Hank Williams III
has repeatedly made it clear that he was unsatisfied with his debut album, 1999's Risin Outlaw
. So this time around he took matters into his own hands, producing Lovesick, Broke & Driftin'
himself and recording and mixing the release in a truncated span of two weeks. This appears to have been a good decision for the DNA marvel known as Hank Williams III
, for the album is a much less-forced, more organic effort than his debut. This time around he relies primarily on his own songwriting chops -- with the exception of a questionable version of Bruce Springsteen
's "Atlantic City," which trades the stark power of the original for bouncy honky tonk -- and not on contributions from folks such as Wayne Hancock
. The effort revels in the paradox of being a Hank Williams
; "Calling Your Name" finds him reaching out to the Lord, while "Mississippi Mud" and "Nighttime Ramblin' Man" are fiercely unrepentant, glorying in the allure of long drinking bouts and pot smoking. (The latter being Hank Williams III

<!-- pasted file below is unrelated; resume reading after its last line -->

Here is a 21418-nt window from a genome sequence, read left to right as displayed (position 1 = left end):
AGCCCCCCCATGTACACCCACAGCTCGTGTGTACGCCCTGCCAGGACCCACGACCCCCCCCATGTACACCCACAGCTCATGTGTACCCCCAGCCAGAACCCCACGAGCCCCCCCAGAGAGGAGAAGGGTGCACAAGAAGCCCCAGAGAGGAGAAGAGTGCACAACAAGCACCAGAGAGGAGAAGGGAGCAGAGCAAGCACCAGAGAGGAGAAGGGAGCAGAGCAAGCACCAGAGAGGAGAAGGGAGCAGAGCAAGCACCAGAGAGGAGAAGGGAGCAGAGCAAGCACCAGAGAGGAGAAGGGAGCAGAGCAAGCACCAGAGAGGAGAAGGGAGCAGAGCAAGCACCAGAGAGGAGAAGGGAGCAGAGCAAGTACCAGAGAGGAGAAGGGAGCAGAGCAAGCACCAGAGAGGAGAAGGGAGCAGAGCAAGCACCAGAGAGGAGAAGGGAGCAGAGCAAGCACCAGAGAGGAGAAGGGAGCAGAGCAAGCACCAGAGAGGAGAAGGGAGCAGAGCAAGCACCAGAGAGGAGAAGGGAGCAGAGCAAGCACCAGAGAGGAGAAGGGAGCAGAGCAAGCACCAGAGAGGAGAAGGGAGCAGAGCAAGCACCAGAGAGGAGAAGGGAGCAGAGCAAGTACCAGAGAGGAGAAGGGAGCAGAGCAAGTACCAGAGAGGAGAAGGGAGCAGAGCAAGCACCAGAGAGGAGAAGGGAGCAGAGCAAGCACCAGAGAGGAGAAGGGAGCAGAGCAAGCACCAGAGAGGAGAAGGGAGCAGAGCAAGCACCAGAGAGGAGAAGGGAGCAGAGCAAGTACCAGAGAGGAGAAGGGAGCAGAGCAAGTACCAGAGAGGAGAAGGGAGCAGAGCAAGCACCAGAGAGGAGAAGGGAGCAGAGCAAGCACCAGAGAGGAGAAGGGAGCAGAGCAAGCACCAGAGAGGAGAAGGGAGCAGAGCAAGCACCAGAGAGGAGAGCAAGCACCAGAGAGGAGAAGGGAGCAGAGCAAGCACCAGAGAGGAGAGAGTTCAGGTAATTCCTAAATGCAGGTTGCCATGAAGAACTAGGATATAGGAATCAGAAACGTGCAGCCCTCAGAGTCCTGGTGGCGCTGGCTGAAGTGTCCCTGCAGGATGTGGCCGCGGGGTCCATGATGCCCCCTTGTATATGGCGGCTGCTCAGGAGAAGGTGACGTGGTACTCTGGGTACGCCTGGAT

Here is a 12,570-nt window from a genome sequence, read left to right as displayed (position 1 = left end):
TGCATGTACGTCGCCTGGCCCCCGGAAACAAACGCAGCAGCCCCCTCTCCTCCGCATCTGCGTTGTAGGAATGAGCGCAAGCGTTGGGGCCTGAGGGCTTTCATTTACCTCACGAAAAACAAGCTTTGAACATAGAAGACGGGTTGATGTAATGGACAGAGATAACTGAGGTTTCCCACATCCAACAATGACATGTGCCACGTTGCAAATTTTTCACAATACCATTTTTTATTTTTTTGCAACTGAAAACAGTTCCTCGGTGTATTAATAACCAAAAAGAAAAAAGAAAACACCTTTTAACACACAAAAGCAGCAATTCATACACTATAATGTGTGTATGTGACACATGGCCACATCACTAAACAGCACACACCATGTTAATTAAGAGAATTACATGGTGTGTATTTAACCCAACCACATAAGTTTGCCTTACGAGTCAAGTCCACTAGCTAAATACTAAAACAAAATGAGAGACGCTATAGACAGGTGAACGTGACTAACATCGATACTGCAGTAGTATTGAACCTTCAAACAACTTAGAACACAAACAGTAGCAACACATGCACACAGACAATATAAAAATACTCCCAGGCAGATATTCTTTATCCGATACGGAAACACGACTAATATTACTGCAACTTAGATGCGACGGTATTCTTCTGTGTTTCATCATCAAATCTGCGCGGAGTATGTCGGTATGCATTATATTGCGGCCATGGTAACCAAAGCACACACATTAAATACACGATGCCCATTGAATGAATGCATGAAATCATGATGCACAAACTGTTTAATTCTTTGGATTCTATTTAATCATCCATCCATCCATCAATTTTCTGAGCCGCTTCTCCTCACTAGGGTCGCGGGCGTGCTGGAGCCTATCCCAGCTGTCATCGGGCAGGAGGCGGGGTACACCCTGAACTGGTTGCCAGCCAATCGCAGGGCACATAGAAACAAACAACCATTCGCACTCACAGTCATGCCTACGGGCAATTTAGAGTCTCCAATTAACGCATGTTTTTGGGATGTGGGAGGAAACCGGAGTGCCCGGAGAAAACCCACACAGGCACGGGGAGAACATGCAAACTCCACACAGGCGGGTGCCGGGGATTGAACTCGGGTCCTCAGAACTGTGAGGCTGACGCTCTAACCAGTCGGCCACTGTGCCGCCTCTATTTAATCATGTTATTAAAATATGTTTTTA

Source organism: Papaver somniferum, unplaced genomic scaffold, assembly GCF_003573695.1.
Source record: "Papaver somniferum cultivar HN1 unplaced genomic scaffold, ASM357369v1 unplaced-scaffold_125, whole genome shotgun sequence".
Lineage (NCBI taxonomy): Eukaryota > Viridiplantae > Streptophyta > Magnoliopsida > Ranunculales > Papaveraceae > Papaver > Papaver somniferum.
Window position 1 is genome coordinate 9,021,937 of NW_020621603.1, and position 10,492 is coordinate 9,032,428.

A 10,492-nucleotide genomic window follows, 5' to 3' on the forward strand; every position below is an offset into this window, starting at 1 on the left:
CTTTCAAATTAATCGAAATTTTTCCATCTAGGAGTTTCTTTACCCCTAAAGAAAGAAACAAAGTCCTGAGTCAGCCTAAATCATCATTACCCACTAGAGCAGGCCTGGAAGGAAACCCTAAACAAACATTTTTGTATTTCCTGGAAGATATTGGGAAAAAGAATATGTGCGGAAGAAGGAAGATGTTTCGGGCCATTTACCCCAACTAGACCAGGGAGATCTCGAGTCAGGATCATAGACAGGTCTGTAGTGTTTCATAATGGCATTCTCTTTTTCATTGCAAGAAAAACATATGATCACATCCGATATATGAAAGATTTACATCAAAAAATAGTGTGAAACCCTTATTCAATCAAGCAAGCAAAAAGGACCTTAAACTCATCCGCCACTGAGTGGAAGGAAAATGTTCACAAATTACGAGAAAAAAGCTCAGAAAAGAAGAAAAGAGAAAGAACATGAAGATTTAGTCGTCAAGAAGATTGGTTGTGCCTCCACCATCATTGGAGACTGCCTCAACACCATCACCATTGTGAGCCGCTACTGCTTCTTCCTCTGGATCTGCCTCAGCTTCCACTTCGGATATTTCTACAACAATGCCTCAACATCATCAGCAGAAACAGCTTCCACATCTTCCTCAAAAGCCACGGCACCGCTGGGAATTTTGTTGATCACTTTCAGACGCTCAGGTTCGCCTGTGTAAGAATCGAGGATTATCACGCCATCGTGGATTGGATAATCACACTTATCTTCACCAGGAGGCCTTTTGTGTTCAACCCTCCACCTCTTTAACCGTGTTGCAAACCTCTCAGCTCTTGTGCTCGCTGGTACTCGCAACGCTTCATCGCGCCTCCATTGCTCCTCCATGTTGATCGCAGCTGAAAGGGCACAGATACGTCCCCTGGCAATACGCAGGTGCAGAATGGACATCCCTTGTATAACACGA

's updated spin on the Williams
mythology of debauchery.) The title track is the kind of downtrodden, whiskey-soaked number for which his grandpa was known, while "Lovin' and Huggin'" is more in line with the good-time party anthems his dad has ridden to success. The biggest surprise here, however, is going to be the emotional range of the album; Lovesick, Broke & Driftin'
makes it clear that Hank Williams III
is not content to sit back and trade on legacy. He has emerged as a songwriter to be taken dead seriously.